CRTech is offering a four-part webinar series on LHPs and approaches to modeling them. Each webinar will last 60 minutes and are designed to be attended in the order they were presented. If you miss one in the series, please check out our video page for a recording, or contact us before the next webinar starts. While the first webinar presumes little knowledge of LHPs or their analysis, for the last three webinars you are presumed to have a basic knowledge TD/FloCAD two-phase modeling.

Part 1 provides an overview of LHP operation and unique characteristics
Part 2 introduces system-level modeling of LHPs using TD/FloCAD.
Part 3 covers an important aspect of getting the right answers: back-conduction and core state variability.
Part 4 covers detailed modeling of LHPs in TD/FloCAD such that transient operations such as start-up, gravity assist, and thermostatic control can be simulated.

May 31, 2018, 1-2pm (PT), 4-5pm (ET)

This webinar provides an overview of LHP design and operation, from a basic understand of components to a review of important performance considerations and limitations.

Many topics will be covered, from start-up issues to the purpose of the evaporator bayonet to capillary flow regulators to load balancing in parallel LHP units. However, we will cover these topics only in enough depth that you will be able to understand the reasons for various modeling approaches that will be covered in later webinars. In other words, this webinar will survey the various ways in which LHPs require a specialized approach to design analysis and simulation.

This webinar is one of a four-part webinar series on LHPs and approaches to modeling them. Each webinar will last 60 minutes and is designed to be attended in the order they were presented. If you miss one in the series, please check out our video page for a recording, or contact us before the next webinar starts.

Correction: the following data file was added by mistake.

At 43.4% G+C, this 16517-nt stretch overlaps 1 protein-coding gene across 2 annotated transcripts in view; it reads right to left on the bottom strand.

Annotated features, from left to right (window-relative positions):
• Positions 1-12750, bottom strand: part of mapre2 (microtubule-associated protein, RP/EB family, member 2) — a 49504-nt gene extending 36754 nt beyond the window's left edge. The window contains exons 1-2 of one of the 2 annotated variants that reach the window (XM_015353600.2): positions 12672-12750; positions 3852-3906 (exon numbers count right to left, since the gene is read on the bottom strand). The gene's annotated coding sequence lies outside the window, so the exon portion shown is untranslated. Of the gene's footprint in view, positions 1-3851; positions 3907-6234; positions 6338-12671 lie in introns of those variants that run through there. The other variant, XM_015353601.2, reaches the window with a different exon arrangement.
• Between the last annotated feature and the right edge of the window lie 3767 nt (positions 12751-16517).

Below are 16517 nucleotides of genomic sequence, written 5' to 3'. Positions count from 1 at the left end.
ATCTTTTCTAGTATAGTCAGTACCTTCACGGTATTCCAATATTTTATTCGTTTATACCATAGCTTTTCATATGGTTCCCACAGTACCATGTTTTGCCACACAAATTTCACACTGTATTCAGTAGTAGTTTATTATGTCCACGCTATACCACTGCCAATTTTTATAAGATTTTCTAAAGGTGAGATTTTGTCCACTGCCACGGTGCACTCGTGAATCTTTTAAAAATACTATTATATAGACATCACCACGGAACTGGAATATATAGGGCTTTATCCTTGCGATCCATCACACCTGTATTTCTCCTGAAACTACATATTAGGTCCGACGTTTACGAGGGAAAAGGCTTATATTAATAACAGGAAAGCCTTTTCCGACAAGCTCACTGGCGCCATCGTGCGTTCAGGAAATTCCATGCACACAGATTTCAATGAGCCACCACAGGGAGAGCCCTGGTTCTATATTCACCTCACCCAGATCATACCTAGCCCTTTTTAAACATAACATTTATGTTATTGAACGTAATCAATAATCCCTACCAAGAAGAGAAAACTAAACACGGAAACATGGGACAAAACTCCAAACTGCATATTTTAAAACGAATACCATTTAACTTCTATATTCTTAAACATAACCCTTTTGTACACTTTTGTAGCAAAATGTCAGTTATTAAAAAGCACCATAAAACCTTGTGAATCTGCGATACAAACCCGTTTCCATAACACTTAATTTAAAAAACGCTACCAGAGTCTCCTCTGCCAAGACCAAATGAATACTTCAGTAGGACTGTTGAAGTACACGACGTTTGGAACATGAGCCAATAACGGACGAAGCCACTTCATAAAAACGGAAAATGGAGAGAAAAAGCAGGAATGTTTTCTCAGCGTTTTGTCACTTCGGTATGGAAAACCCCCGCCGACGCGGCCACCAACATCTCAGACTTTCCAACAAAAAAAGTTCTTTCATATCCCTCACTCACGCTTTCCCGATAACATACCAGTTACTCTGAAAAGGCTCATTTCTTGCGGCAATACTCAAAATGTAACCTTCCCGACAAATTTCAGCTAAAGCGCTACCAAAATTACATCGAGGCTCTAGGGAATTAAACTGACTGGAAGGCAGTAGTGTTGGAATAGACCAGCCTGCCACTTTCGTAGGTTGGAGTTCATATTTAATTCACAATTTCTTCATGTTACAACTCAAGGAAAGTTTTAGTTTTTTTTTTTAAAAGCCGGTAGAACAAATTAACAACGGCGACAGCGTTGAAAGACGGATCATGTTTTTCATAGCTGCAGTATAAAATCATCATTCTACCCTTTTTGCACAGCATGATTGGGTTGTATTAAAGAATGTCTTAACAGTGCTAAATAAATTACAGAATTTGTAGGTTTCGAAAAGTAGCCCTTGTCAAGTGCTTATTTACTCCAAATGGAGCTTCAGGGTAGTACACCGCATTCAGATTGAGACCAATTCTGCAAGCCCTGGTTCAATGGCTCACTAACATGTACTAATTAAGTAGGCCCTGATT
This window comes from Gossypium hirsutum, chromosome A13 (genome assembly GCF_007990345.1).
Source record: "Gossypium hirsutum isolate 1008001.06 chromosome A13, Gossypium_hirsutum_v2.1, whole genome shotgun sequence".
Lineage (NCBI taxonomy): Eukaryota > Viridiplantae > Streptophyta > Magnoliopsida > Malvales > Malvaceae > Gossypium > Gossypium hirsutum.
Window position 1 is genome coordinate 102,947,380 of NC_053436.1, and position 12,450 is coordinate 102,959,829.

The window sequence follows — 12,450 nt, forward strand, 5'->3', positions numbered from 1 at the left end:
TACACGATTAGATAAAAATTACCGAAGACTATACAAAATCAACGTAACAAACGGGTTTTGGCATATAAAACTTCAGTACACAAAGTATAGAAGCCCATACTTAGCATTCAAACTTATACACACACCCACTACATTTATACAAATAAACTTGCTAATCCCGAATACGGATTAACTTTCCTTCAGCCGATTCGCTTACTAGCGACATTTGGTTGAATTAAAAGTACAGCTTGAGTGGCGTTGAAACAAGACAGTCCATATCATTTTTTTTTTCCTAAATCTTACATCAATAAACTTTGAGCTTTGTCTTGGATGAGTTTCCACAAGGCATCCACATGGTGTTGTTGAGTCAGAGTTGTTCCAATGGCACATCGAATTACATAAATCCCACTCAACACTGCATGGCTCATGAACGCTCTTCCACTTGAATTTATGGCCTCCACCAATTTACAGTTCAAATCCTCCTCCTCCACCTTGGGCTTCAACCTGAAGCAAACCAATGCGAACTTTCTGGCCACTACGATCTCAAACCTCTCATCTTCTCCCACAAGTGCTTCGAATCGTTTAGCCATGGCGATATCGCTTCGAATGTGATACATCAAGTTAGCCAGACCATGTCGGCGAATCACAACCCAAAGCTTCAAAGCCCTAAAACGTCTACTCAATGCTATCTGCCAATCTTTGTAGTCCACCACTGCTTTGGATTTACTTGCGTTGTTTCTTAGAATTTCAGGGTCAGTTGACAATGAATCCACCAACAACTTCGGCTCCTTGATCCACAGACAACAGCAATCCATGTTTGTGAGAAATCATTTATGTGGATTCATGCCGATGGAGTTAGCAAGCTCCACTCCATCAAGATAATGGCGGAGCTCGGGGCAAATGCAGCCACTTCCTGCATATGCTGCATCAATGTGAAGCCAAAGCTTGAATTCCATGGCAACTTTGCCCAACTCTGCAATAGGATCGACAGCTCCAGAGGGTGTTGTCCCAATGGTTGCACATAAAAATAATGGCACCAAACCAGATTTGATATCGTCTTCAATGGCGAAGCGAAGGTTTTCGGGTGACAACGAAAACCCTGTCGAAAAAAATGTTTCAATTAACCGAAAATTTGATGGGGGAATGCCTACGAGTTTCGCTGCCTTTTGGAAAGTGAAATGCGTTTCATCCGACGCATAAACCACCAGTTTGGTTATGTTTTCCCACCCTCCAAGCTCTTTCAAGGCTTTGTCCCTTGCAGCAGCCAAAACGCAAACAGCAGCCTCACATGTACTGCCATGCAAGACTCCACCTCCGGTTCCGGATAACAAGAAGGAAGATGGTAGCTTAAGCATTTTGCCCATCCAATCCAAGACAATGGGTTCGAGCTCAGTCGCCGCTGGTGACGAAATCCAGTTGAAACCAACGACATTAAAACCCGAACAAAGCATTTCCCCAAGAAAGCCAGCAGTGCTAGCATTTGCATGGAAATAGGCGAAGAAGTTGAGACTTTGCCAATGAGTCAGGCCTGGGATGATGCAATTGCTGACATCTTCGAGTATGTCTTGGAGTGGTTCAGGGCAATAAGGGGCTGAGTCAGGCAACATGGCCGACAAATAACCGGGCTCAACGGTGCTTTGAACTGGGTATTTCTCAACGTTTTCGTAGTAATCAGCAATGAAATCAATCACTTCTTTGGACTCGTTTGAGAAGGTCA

Prerequisites: Basic understanding of two-phase thermodynamics and heat transfer.
Please register for Part 1 here

June 5, 2018, 8-9am (PT), 11am-noon (ET)

This webinar explains how the toolbox approach of Thermal Desktop and FloCAD can be used to design and simulate LHPs at a system level, where the focus is on predicting conductance of nominally operating LHP, including thermostatic control (variable conductance).

This webinar is one of a four-part webinar series on LHPs and approaches to modeling them. Each webinar will last 60 minutes and is designed to be attended in the order they were presented. If you miss one in the series, please check out our video page for a recording, or contact us before the next webinar starts.

Prerequisites: Basic understanding of Thermal Desktop and FloCAD operation as applied to two-phase systems. Basic familiarity with LHP components and operation (see Part 1).
Please register for Part 2 here

June 7, 2018, 8-9am (PT), 11am-noon (ET)

Modeling wick back-conduction in an LHP is critical to accurate prediction of the overall loop conductance and operating point. This prediction can't be separated from an understanding of what is happening in the wick core. This webinar presents time-honored methods of dealing with these complex topics in a relatively simple (if abstract) thermal/fluid network.Prerequisites:

This webinar is one of a four-part webinar series on LHPs and approaches to modeling them. Each webinar will last 60 minutes and is designed to be attended in the order they were presented. If you miss one in the series, please check out our video page for a recording, or contact us before the next webinar starts.

Basic understanding of Thermal Desktop and FloCAD operation as applied to LHP modeling (see Part 1 and Part 2).
Please register for Part 3 here

June 12, 2018, 1-2pm (PT), 4-5pm (ET)

This webinar explains how Thermal Desktop and FloCAD can be applied to simulate complex and transient phenomena in LHPs, including condenser design, start-up, thermostatic control, and gravity assist (evaporator below condenser). The design of an actual LHP will be used to demonstrate concepts; the implications of attaching large masses to the evaporators (cooled electronics and support structures) will become clear as a result.

This webinar is one of a four-part webinar series on LHPs and approaches to modeling them. Each webinar will last 60 minutes and is designed to be attended in the order they were presented. If you miss one in the series, please check out our video page for a recording, or contact us before the next webinar starts.

Prerequisites: Familiarity with LHP modeling approaches in TD/FloCAD (see Part 1Part 2 and Part 3).
Please register for Part 4 here